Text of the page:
Monday, December 12, 2011

Getting Ready for January

January is going to be a busy month here at the Addison. Not only are we closing five shows and opening three new shows here, but we’re closing and opening two other shows on the road. To prepare for this flurry of art movement, I’ve been spending the last few weeks working with shippers and contacting art lenders to arrange for their objects to be picked up or returned to them.

The shows closing at the Addison are fairly straight-forward. Christopher Cook’s artwork will be returned to him, and Lorna Bieber’s work will be returned to her. The other shows closing are culled from our permanent collection and the artwork will be returned to our storage areas.

Alexi Worth (b. 1964)
Desktop, 2011
acrylic on nylon mesh
27 x 36 in. (68.6 x 91.4 cm)
Courtesy DC Moore Gallery
The three shows opening at the Addison are another story. Open Windows and Land, Sea, Sky are made up of artwork lent by multiple lenders. This is not a matter of asking each lender to “send” their objects to us by a certain date. The Addison contracts with specialized art shippers to pick up the objects at each individual lender, pack them, if necessary, and bring them here to the Addison. In some cases, the shipper can gather the objects at their warehouse before trucking them here. Sometimes the objects need to come directly here from the lender. Some things can be wrapped in bubble wrap and cardboard, some require crates. It depends on the lender’s wishes and the needs of each object. And, of course, each lender is available only at certain times for their pick up so trying to schedule multiple pick ups using the same truck can be maddening. The John Marin show is also made up of different lenders, but our co-organizer, the Portland Museum of Art, is thankfully handling the logistics of shipping that exhibition to us.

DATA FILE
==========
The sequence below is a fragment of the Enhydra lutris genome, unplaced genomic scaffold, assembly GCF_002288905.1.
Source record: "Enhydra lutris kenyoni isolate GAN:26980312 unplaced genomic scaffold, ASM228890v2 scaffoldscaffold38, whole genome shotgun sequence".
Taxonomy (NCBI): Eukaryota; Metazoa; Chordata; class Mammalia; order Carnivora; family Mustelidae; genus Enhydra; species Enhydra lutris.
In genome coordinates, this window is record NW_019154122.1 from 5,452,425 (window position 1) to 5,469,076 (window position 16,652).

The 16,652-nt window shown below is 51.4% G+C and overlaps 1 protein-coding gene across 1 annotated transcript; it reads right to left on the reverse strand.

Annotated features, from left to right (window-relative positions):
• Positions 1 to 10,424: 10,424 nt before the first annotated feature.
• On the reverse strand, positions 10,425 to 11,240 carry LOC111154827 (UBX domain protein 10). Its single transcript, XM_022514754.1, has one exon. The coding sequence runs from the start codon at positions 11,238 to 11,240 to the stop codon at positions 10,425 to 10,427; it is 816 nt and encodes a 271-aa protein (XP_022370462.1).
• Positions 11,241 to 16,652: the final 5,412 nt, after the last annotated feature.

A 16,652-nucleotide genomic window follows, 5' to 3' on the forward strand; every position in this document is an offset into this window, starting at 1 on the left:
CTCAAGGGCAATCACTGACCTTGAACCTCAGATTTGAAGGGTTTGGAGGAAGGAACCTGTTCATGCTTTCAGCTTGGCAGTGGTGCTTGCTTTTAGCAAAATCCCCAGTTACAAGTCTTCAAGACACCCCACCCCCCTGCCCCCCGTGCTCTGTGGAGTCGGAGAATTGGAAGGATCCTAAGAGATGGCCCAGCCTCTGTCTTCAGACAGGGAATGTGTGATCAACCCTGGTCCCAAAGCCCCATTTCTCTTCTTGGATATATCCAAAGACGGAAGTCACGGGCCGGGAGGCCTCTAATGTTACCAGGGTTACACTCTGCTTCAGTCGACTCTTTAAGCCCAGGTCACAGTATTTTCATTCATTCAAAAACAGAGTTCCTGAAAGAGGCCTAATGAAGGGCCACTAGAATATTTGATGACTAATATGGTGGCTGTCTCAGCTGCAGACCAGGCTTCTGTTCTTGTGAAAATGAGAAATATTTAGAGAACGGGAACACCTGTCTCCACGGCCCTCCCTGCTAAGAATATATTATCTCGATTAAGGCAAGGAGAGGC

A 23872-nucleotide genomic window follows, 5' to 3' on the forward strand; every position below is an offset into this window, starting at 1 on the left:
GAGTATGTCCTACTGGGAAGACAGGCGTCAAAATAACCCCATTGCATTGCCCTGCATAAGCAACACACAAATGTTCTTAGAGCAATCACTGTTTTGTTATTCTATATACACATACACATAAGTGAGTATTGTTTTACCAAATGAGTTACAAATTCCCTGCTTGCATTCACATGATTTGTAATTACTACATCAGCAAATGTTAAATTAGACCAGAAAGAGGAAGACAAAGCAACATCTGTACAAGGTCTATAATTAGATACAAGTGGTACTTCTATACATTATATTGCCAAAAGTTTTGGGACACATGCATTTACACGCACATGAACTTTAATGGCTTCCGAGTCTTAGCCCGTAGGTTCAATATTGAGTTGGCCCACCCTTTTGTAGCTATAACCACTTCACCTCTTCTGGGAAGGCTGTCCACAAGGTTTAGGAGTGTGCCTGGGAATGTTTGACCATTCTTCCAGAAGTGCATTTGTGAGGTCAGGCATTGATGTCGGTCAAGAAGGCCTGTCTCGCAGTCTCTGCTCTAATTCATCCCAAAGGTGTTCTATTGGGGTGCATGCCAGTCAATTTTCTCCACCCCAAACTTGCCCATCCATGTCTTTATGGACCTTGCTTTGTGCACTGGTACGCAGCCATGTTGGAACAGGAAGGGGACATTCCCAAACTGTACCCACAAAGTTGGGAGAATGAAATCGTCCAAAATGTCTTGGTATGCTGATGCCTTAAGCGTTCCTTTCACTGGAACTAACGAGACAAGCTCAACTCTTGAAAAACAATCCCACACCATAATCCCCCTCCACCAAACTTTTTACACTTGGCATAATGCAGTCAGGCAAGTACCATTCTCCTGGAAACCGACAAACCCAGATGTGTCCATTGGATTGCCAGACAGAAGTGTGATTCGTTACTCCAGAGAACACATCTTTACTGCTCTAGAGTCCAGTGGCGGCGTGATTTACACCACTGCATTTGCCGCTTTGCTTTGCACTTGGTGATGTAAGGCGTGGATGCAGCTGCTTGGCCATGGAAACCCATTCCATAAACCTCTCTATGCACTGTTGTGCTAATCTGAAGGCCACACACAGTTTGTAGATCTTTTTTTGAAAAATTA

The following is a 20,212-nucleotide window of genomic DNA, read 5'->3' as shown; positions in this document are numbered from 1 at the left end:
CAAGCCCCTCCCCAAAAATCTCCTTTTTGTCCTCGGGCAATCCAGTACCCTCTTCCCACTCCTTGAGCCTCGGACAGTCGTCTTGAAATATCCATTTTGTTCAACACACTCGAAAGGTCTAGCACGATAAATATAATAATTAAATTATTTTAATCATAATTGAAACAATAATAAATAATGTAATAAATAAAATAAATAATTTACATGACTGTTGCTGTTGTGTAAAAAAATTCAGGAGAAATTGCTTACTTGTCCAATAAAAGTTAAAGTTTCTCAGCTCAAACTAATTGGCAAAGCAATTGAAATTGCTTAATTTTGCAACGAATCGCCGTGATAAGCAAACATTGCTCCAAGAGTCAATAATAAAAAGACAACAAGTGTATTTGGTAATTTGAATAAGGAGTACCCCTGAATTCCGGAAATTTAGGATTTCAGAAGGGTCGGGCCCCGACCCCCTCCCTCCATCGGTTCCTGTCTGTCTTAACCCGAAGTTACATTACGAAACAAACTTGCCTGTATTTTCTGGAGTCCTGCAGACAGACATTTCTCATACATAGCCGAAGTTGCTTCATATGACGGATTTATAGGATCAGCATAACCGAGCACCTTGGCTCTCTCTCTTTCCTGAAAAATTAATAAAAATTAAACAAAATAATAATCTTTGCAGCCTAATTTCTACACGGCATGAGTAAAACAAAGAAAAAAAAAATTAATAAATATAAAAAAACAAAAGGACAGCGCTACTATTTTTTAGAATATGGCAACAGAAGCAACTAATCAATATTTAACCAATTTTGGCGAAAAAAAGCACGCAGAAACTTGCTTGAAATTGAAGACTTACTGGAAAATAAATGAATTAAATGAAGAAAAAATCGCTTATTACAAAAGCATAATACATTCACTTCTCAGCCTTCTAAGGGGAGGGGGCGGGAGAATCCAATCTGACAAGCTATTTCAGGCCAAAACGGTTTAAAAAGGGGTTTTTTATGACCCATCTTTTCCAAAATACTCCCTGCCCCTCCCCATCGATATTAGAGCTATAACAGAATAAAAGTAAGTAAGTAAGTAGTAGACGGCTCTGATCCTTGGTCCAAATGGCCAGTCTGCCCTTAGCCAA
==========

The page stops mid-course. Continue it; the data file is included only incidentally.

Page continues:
These shows are easy to gather compared to our American Vanguards show which opens at the Neuberger Museum of Art late in the month. This exhibition has artwork from no less than forty-one different lenders scattered across the country. American Vanguards opens January 29th, the same day our Sheila Hicks show closes at the Mint Museum of Craft and Design, where the artwork will be dispersed back to its twenty-five lenders, also widely dispersed.

Doing the math, I realized I’ve had to schedule over ninety different pickups and drops off with our art shippers for January and early February. That’s a lot of e-mails and phone calls that result in a lot of truck mileage! But the results are worth it when a visitor comes to see an exhibition of a group of objects that have never been together before. We encourage you to come see what we've gathered here next month!

Posted by:

James M. Sousa
Associate Registrar for Collections and Archives

Monday, November 14, 2011

Gallery Conversation, Nov 15 - The Civil War: Unfolding Dialogues, with Christopher L. Jones

A discussion of current Addison exhibition "In The Civil War: Unfolding Dialogues", with Christopher L. Jones, Phillips Academy Instructor in History and Social Science, and Jaime DeSimone, Addison Assistant Curator. The Gallery Conversation, free and open to the public, begins in the Museum Learning Center at 6:30pm on Tuesday, November 15. For more information please call Jaime DeSimone at (978) 749-4038, or email

Below: Winslow Homer, The Army of the Potomac - A Sharp-Shooter on Picket Duty, 1862, wood engraving on wove paper, purchased as the gift of Warren P. Snyder (PA 1936)